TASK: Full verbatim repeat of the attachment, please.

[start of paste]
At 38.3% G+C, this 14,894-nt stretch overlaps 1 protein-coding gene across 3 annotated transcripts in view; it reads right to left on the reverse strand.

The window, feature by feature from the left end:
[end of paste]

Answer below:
At 38.3% G+C, this 14,894-nt stretch overlaps 1 protein-coding gene across 3 annotated transcripts in view; it reads right to left on the reverse strand.

The window, feature by feature from the left end: